His head sinks on his shoulders
the soft breath makes his shirt tremble gently
suspended between sleep and wakefulness
his hand shakes as he raises to flick a fly away
a pearl of spit at his mouth.
His wife sharp to catch his movement
rheumy eyes oozing with tenderness
clearing her phlegm clogged voice
says, let’s get ready.
A call in the morning – her six
his seven the previous evening, voice across seas
asking her to connect the net at nine
– before I go to bed I’ll catch up with you guys,
their son said.
She searches for the guide
written by her son to use the Skype
words looped the way his father taught him,
holding his hand and taking it over alphabets,
large and bold now for his partial blind mother.
Upsetting the strips of capsules
bottles of cough syrup and antacid
she pulls the paper that has a brown ring left by a coffee cup
taking it close to her eyes
she reads the steps to activate the computer
the way she used cookery books
splayed open on messy counters
she peers into the paper as she reaches for the switches,
adjusts the camera perched on the computer
wipes the dust to see her son better
living in the East coast
holidays captured in photos, of his wife
and son, shown to them in his last visit
when was it – two years? three years?
she asks her unresponsive husband.
The son keeps his time
the mother sits in front of the camera
then angles it so that her husband can be seen
Amma you look good, Appa looks better
what’s happened to the house, it’s a mess
it’s raining – dampness, you know how my arthritis gets,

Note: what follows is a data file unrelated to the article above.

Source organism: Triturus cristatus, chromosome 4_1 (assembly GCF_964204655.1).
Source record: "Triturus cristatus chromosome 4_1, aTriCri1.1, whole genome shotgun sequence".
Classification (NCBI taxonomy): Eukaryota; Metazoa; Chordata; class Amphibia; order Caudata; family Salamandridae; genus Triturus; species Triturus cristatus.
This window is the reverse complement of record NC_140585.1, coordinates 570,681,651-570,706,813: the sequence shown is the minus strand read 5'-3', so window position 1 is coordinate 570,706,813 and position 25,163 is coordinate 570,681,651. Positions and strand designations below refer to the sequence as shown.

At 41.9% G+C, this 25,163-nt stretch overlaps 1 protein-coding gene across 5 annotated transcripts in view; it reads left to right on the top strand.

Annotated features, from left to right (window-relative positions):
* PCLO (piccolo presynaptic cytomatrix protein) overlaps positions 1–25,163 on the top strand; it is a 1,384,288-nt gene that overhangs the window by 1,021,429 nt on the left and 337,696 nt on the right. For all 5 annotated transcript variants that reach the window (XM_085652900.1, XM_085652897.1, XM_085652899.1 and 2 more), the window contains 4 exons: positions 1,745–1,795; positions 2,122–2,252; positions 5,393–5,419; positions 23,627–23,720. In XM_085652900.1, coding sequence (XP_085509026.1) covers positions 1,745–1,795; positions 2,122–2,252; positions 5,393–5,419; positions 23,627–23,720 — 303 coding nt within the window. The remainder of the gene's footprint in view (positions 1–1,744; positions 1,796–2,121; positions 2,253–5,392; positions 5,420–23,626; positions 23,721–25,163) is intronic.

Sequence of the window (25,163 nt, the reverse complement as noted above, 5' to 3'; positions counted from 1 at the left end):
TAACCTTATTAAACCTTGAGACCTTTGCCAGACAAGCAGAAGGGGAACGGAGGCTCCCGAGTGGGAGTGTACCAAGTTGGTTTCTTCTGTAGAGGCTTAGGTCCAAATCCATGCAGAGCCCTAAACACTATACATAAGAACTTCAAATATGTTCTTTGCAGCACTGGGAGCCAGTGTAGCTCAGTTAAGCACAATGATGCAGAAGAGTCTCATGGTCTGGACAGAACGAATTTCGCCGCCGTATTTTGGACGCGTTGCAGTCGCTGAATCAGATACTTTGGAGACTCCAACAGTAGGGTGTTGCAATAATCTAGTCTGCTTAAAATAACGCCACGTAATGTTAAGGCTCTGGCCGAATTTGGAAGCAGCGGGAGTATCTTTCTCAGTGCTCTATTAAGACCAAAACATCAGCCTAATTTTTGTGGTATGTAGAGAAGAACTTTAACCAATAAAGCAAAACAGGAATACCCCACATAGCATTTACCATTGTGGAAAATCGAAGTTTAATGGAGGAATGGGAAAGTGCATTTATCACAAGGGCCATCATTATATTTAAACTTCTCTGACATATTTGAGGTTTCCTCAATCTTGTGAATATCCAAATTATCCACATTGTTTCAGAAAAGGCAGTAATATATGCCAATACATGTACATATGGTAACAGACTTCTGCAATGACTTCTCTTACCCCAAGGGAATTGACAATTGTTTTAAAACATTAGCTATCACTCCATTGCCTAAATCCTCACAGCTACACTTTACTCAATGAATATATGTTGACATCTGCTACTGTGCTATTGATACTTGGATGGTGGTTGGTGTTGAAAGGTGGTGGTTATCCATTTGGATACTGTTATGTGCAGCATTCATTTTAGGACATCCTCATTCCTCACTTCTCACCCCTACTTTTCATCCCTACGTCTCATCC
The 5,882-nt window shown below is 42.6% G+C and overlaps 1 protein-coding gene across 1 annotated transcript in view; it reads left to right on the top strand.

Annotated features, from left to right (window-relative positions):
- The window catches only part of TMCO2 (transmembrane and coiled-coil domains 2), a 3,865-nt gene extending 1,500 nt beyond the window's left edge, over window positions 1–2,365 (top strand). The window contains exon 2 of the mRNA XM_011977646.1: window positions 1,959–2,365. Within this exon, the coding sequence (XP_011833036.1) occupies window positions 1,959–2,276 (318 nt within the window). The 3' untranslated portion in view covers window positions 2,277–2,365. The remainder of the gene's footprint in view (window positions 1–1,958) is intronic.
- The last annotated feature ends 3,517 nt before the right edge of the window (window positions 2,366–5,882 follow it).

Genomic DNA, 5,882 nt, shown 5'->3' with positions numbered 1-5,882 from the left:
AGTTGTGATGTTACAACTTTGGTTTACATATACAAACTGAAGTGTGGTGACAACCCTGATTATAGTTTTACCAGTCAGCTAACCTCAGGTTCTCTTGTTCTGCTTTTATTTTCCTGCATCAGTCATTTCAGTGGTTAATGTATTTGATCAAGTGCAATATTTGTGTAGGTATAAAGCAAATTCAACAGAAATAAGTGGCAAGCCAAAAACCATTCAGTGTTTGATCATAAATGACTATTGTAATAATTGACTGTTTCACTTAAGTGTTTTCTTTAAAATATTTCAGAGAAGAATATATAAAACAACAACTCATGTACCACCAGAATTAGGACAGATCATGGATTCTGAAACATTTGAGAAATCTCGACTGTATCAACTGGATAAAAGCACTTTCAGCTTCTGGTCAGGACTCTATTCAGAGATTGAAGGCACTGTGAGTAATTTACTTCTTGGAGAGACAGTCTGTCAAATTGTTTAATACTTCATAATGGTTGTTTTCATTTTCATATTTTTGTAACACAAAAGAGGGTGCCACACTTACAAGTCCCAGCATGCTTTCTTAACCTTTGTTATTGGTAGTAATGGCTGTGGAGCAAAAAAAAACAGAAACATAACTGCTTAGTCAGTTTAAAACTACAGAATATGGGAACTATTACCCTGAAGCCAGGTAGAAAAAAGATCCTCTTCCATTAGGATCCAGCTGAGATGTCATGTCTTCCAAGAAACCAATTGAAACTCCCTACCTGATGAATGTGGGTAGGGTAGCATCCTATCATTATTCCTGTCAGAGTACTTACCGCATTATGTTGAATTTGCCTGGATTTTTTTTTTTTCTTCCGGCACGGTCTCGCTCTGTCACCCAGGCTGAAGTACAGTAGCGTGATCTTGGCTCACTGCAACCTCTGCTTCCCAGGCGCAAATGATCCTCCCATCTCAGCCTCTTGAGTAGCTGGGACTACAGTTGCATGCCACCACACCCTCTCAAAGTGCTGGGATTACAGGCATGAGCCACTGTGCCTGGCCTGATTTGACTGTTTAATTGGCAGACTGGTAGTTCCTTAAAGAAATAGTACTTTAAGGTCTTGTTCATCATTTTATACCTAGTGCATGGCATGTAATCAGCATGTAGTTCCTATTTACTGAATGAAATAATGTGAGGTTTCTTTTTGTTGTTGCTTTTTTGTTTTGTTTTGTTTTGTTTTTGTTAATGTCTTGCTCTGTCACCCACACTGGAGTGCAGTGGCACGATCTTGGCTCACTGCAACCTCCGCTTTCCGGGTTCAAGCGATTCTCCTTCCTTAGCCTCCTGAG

no servants, nurse’s on a half day break
driver has gone to his village for a marriage
tomorrow everyone’ll be back, she smiles, breathless,
the face powder applied specially for the chat, patchy with sweat.
Why isn’t Appa talking? Appa?
the father looks up vacantly
thoughts coiled in the womb of silence
stirs, translating into a smile devoid of emotion –
rearrangement of facial muscles.
He never talks, he never answers me
I feel lonely
refuses to move around much
nothing interests him anymore
I can’t bear to see him give up totally.
It’s Parkinson’s, dopamine levels
I explained last time I was there
he‘ll get stiff (make him walk ma, it’s up to you)
he’ll withdraw, remain depressed
do Google search on Parkinson’s ma, to understand better.
When are you coming to India, this summer?
bring your son this time,
summer courses, credits you said last time.
Ma he can’t come this summer, and neither can I
he’s joining college
campus visits, preparations, we’ll come next summer
I’ll mail photos of his graduation from school
and … ma, looking at his interests now who knows
he might crack on something for PD – pa, do you hear?
that’s many many years of hard work, let’s see…
… take care ma, take care pa.
Gloom settles like a heavy blanket as she closes the computer
she clears the table of medicines
and leaves the paper with her son’s handwriting there
she’ll need it when she Googles on Parkinson’s that afternoon
she plans to cut and paste information in a folder
her son has left a guide for that on the backside
save as word document his son had explained
set to 125 percent to read he said
when she complained of her bad eyes.
Knowing about Parkinson’s is like fighting it ma, he’d said
now her grandson too is with her, cheering a bit
she comes to sit next to her husband,
reaches for the napkin, wipes the drool from his mouth
and rests her head on his stiff shoulders.